"pattern": "^[A-Z0-9._%+-]+@[A-Z0-9.-]+\\.[A-Z]{2,}$",
          "flags": "gi"
        }
      }
    }
  },
  "settings": {
    "description": "Represents people who have registered with the system"
  }
}

Let’s take a closer look at what’s happening here. The fields block defines the fields and their types and constraints.

We’re defining a name and email fields, both strings, with the latter having to meet a specific validation rule, using a regular expression that defines what represents a valid email address.

We can now move to the items collection. Create a collection.items.json in the same directory and paste the following:

{
  "fields": {
    "name": {
      "type": "String",
      "required": true
    },
    "assignee": {
      "type": "Reference",
      "settings": {
        "collection": "users"
      }
    },
    "completed": {
      "type": "Boolean",
      "default": false
    }
  },
  "settings": {
    "description": "Represents to-do items"
  }
}

If the collection schema for users made sense to you, this one shouldn’t feel too dissimilar. The only particularity we see is a field of type Reference, which will link users to to-do items. You can look at this as a 1-N relationship in more traditional database terms.

🔗Adding data

Time to add some data! Let’s start by creating a to-do item by firing a POST request to the items collection endpoint.

POST http://localhost:8081/1.0/todos/items

Accept: application/json
Authorization: Bearer 2c483e66-74c9-4535-ac7b-26b4ca53ef53
Content-Type: application/json

{
  "name": "Build a RESTful API with DADI API",
  "completed": false
}

Note the Authorization header containing the bearer token we got earlier. The response will be a results array containing the documents inserted.

A series of internal fields (prefixed with an underscore) will be added, like a unique document identifier and the creation date.

{
  "results": [
    {
      "_apiVersion": "1.0",
      "_createdAt": 1513007727220,
      "_createdBy": "todoClient",
      "_history": [],
      "_id": "d353bfe1-7ef2-42ca-baf1-77cff1de13e8",
      "_version": 1,
      "completed": false,
      "name": "Build a RESTful API with DADI API"
    }
  ]
}

You can get a list of the existing to-do items with GET http://localhost:8081/1.0/todos/items, or query a particular item by ID like GET http://localhost:8081/1.0/todos/items/d353bfe1-7ef2-42ca-baf1-77cff1de13e8.

Let’s now create a user and assign our new to-do item to them. Similarly to the above, we fire a POST request to 1.0/todos/users.

POST http://localhost:8081/1.0/todos/users

Accept: application/json
Authorization: Bearer 2c483e66-74c9-4535-ac7b-26b4ca53ef53
Content-Type: application/json

{
  "name": "John Doe",
  "email": "john.doe@somedomain.tech"
}
{
  "results": [
    {
      "_apiVersion": "1.0",
      "_createdAt": 1513008476627,
      "_createdBy": "todoClient",
      "_history": [],
      "_id": "2fe27c95-dbff-4945-80a8-52fc188f1038",
      "_version": 1,
      "email": "john.doe@somedomain.tech",
      "name": "John Doe"
    }
  ]
}

Documents are referenced by their unique ID, which means that we must take the ID of the user we’ve just created and add it to the assignee property of the to-do item to be assigned.

To modify an existing document, we fire a PUT request to the collection endpoint including in the body the fields to be updated along with their new values.

PUT http://localhost:8081/1.0/todos/items/d353bfe1-7ef2-42ca-baf1-77cff1de13e8

Accept: application/json
Authorization: Bearer 2c483e66-74c9-4535-ac7b-26b4ca53ef53
Content-Type: application/json

{
  "assignee": "2fe27c95-dbff-4945-80a8-52fc188f1038"
}

We should get back something like:

{
  "results": [
    {
      "_apiVersion": "1.0",
      "_composed": {
          "assignee": "2fe27c95-dbff-4945-80a8-52fc188f1038"
      },
      "_createdAt": 1513007727220,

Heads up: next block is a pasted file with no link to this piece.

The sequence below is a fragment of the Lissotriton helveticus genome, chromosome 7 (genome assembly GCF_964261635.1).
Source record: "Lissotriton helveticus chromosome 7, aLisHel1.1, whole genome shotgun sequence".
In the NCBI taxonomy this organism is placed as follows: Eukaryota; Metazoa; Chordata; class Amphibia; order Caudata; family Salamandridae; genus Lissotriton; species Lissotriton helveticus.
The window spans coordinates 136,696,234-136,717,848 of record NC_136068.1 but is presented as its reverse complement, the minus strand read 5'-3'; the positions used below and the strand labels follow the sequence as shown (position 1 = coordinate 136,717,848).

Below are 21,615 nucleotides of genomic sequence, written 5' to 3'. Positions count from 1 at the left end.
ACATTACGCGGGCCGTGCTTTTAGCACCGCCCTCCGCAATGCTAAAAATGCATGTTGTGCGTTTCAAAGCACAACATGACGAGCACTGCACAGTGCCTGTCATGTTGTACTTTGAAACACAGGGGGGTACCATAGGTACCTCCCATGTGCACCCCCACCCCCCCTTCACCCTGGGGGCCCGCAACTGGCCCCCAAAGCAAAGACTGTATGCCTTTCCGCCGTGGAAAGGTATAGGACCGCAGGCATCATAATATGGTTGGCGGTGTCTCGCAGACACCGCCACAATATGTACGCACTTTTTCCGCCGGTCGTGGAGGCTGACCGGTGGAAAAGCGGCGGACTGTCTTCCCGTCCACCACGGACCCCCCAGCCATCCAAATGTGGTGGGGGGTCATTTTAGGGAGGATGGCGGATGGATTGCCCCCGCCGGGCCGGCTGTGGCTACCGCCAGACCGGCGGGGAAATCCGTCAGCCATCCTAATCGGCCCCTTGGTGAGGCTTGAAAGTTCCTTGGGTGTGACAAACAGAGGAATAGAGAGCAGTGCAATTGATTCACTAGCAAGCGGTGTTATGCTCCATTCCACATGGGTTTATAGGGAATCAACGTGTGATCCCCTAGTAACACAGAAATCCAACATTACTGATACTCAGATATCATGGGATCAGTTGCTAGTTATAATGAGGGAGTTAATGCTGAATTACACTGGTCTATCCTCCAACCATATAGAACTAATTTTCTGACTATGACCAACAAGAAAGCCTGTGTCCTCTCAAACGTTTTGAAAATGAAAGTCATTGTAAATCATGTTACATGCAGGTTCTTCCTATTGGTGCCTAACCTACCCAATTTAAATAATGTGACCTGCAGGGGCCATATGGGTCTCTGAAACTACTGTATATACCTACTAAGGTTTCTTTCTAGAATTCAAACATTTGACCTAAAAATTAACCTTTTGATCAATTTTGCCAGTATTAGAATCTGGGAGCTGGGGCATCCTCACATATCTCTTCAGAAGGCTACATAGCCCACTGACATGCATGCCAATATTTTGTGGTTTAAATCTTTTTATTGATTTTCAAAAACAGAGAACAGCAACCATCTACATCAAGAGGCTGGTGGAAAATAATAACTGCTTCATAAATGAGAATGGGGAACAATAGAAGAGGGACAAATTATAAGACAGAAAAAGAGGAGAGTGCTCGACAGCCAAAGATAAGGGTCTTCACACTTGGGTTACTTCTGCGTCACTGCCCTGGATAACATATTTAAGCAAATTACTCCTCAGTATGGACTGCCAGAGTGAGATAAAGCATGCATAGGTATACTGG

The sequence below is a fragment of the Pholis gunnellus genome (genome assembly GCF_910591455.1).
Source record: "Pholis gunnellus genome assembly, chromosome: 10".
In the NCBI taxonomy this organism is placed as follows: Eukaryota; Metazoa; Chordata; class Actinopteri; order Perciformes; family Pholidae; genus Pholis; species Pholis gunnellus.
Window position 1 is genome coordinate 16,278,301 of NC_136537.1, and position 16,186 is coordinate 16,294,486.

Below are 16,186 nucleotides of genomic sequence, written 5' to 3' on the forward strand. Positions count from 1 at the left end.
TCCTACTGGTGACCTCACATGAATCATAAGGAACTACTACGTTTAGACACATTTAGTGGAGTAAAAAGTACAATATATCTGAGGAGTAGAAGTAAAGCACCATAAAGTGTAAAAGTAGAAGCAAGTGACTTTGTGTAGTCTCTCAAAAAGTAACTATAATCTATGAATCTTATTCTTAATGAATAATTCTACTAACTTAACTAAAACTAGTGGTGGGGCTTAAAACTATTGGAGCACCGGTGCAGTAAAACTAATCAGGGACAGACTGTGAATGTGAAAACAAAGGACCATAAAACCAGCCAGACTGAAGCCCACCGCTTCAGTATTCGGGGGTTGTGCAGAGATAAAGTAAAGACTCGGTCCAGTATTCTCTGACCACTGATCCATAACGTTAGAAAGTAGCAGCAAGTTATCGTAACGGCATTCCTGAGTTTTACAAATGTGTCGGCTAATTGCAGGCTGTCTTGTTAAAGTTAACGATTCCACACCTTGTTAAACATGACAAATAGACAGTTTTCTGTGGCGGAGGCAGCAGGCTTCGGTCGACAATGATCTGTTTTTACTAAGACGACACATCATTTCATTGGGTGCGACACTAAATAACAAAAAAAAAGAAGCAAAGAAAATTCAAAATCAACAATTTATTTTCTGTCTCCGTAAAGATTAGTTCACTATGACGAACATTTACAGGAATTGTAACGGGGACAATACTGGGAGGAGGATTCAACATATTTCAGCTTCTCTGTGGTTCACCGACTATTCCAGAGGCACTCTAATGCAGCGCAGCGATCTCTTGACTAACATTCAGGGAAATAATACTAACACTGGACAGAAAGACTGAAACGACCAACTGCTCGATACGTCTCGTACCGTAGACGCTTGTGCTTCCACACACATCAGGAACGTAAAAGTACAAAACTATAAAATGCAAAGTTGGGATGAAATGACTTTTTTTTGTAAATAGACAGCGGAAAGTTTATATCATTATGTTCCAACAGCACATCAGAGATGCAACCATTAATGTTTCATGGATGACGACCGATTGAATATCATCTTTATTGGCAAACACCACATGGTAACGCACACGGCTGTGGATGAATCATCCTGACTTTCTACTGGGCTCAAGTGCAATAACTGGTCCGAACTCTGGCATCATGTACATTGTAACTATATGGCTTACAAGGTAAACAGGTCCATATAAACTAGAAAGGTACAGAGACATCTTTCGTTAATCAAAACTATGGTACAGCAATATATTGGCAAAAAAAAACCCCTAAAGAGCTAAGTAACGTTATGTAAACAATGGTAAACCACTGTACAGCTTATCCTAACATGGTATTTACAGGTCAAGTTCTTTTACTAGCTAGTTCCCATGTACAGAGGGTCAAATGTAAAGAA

"_createdBy": "todoClient",
      "_history": [
        "d353bfe1-7ef2-42ca-baf1-77cff1de13e8"
      ],
      "_id": "d353bfe1-7ef2-42ca-baf1-77cff1de13e8",
      "_lastModifiedAt": 1513008678684,
      "_lastModifiedBy": "todoClient",
      "_version": 2,
      "assignee": {
        "_apiVersion": "1.0",
        "_createdAt": 1513008476627,
        "_createdBy": "todoClient",
        "_history": [],
        "_id": "2fe27c95-dbff-4945-80a8-52fc188f1038",
        "_version": 1,
        "email": "john.doe@somedomain.tech",
        "name": "John Doe"
      },
      "completed": false,
      "name": "Build a RESTful API with DADI API"
    }
  ],
  "metadata": {
    "page": 1,
    "offset": 0,
    "totalCount": 1,
    "totalPages": 1
  }
}

If you now do a GET http://localhost:8081/1.0/todos/items/d353bfe1-7ef2-42ca-baf1-77cff1de13e8 you’ll notice that the assignee field will show the ID of the assigned user and not the resolved reference. This is the default behavior that can be changed by adding ?compose=true to the request URL or by setting the compose key to true in the settings block of the collection schema.

🔗Listing to-dos

Let’s add a few more to-dos. We can do a bulk insert by suppling an array in the POST request, instead of a single object.

POST http://localhost:8081/1.0/todos/items

Accept: application/json
Authorization: Bearer 2c483e66-74c9-4535-ac7b-26b4ca53ef53
Content-Type: application/json

[
  {
    "name": "Learn about API authentication",
    "completed": true
  },
  {
    "name": "Learn about API collections",
    "completed": true
  },
  {
    "name": "Insert some data",
    "completed": true
  }
]

When querying a collection, you can specify a variety of filters to narrow down the result set to be exactly what you want. For example, if you wanted to get just the completed to-do items, you could do:

GET http://localhost:8081/1.0/todos/items?filter={"completed":false}

And to get all to-do items that contain the term API in the name:

GET http://localhost:8081/1.0/todos/items?filter={"name":{"$regex":"API"}}

🔗Wrapping up

We saw how to create a RESTful API and start inserting and querying data in just a few steps. Our documentation pages should be your next stop if you want to dive deeper into the product. If you’d rather skip the installation process and get your hands on the API ready to roll, you can get it from this repository.

So, you should now be ready to take the Build a RESTful API with DADI API to-do we created earlier and mark it as complete. I’ll leave that one with you, I’m sure you’ll nail it.